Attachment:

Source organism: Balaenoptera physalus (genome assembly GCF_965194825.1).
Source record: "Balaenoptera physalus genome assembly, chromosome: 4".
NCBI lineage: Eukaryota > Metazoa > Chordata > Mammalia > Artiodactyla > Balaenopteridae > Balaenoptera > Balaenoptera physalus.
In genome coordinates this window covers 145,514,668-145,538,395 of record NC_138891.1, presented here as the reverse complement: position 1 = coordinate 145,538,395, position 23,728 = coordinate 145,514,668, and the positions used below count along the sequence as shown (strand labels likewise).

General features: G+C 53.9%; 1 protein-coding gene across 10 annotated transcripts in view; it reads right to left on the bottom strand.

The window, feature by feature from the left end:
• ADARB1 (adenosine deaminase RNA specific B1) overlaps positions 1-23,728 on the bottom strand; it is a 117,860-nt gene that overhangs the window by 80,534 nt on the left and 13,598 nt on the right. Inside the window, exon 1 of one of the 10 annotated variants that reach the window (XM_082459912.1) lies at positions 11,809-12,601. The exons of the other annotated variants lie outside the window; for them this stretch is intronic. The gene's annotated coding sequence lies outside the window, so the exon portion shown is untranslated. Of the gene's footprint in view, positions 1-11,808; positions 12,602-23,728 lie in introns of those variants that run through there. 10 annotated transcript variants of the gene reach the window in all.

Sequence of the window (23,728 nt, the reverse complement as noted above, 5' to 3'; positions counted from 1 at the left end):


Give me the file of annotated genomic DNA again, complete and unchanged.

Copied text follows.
Source organism: Balaenoptera physalus (genome assembly GCF_965194825.1).
Source record: "Balaenoptera physalus genome assembly, chromosome: 4".
NCBI lineage: Eukaryota > Metazoa > Chordata > Mammalia > Artiodactyla > Balaenopteridae > Balaenoptera > Balaenoptera physalus.
In genome coordinates this window covers 145,514,668-145,538,395 of record NC_138891.1, presented here as the reverse complement: position 1 = coordinate 145,538,395, position 23,728 = coordinate 145,514,668, and the positions used below count along the sequence as shown (strand labels likewise).

General features: G+C 53.9%; 1 protein-coding gene across 10 annotated transcripts in view; it reads right to left on the bottom strand.

The window, feature by feature from the left end:
• ADARB1 (adenosine deaminase RNA specific B1) overlaps positions 1-23,728 on the bottom strand; it is a 117,860-nt gene that overhangs the window by 80,534 nt on the left and 13,598 nt on the right. Inside the window, exon 1 of one of the 10 annotated variants that reach the window (XM_082459912.1) lies at positions 11,809-12,601. The exons of the other annotated variants lie outside the window; for them this stretch is intronic. The gene's annotated coding sequence lies outside the window, so the exon portion shown is untranslated. Of the gene's footprint in view, positions 1-11,808; positions 12,602-23,728 lie in introns of those variants that run through there. 10 annotated transcript variants of the gene reach the window in all.

Sequence of the window (23,728 nt, the reverse complement as noted above, 5' to 3'; positions counted from 1 at the left end):